Microsoft (NASDAQ:MSFT) and General Electric (NYSE:GE) have begun finalizing the details for their healthcare IT joint venture called Caradigm. The venture is "aimed at driving a paradigm shift in the delivery of care by enabling health systems and professionals to use real-time, systemwide intelligence to improve healthcare quality and the patient experience." Originally announced in December, the new company will begin operations in the first half of this year.
Healthcare IT has become a buzzword over the last few years as the industry looks to improve patient results and reduce costs. The government, through the Office of the National Coordinator for Health Information Technology, has been a big driver behind the push. As a part of the American Recovery and Reinvestment Act (2009 stimulus package), grants of up to $63,750 are available for the implementation of electronic record systems.
By combining forces the two companies hope to "combine Microsoft's deep expertise in building platforms and ecosystems with GE Healthcare's experience in clinical and administrative workflow solutions." Each company is contributing its own intellectual property to the venture with Microsoft's healthcare division providing Microsoft Amalga, an enterprise health intelligence platform, Microsoft Vergence, a single sign-on and context management solution and Microsoft expreSSO, an enterprise single sign-on solution. GE Healthcare will provide its eHealth and Qualibria products. In addition to the joint venture, both companies will continue to sell their own independent healthcare solutions.
One major thing to note is the apparent commitment to keeping the jointly developed platform open source. While existing GE and Microsoft products will be fully integrated with the new platform and the joint venture will continue to develop new applications, the platform will also allow "healthcare providers and independent software vendors the ability to develop a new generation of clinical applications." This should reassure healthcare providers that the best technologies will be available for use no matter who makes them. It may also be a positive for developers who will now have one IT framework to develop around.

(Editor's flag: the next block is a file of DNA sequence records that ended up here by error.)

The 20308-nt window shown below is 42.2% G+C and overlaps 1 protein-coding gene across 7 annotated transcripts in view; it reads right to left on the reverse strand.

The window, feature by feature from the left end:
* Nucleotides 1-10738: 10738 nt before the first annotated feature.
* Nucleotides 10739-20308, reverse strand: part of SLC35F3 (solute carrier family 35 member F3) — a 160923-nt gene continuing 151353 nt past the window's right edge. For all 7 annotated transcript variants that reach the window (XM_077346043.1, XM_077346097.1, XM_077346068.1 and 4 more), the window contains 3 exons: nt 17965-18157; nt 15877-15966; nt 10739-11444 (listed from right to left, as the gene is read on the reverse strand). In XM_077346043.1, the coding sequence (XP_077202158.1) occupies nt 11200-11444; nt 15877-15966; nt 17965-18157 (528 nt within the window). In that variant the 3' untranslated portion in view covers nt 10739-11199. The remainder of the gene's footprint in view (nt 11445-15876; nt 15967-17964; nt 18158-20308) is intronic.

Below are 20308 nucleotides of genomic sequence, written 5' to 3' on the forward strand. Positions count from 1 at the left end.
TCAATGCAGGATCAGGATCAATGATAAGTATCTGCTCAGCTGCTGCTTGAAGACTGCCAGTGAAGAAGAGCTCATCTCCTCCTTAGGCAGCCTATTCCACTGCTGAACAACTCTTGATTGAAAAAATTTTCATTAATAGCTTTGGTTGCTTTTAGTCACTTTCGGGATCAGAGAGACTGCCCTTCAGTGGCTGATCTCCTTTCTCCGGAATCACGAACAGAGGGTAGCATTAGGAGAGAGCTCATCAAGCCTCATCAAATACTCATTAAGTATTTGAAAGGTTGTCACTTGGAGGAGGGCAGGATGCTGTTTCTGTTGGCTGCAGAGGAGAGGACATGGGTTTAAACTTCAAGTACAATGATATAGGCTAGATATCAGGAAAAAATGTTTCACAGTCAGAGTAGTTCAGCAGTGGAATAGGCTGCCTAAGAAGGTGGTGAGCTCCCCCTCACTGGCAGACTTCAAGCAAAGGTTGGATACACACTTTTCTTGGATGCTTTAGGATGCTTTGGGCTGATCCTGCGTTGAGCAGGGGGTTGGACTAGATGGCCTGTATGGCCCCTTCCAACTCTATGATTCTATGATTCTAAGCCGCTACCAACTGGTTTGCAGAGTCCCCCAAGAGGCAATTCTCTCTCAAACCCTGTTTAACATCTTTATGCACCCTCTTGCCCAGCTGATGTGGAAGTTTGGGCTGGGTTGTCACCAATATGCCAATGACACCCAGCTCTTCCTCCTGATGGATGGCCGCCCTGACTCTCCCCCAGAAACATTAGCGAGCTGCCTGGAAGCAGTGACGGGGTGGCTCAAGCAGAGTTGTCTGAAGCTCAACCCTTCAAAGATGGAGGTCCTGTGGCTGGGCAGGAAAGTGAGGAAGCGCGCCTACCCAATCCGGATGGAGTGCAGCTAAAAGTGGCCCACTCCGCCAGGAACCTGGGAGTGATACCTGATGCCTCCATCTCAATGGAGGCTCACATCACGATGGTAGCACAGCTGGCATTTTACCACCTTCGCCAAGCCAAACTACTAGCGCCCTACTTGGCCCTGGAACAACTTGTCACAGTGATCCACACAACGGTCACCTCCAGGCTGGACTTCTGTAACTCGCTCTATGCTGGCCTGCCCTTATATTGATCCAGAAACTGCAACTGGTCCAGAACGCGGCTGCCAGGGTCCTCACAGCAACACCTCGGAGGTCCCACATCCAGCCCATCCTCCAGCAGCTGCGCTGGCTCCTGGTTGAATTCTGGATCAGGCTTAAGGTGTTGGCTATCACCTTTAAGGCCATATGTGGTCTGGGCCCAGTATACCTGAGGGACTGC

For Microsoft and GE it takes a lot to move the needle on revenues, but this new venture could easily provide a penny or two in additional EPS by 2013. While Microsoft does not break out their healthcare segment, according to Nate McLemore, the general manager of Microsoft's Health Solutions Group, it is one of the company's fastest growing segments with over 160,000 customers worldwide. And the potential for growth is enormous as more healthcare providers implement and expand their use of technology. Microsoft and GE will be showcasing their new venture and its platform at the Healthcare Information and Management Systems Society (HIMSS) conference February 20-24th.
For potentially more lucrative second derivative plays off this venture look for other healthcare IT developers who will be able to piggyback on the new platform, especially companies that have an existing relationship with either Microsoft or GE. Many of these companies are privately held, but some are publicly traded, including Perficient Technologies (NASDAQ:PRFT) and Computer Sciences Corporation (NYSE:CSC).
Healthcare IT will continue to be on the minds of healthcare providers, hospital executives, insurance companies, and the government as everyone looks for ways to deliver higher quality care at a lower cost. Someday soon every doctor will carry a tablet instead of a pad of paper. He or she will be able to pull up records from every doctor you have ever been to, your latest test results complete with notes from an offsite specialist, even heart rate information your watch collected, use it all to make a diagnosis, then electronically send a prescription to your pharmacist and send you on your way, automatically billing your insurance. This venture positions Microsoft and GE to be the ones to make that happen.
Disclosure: I am long GE, MSFT.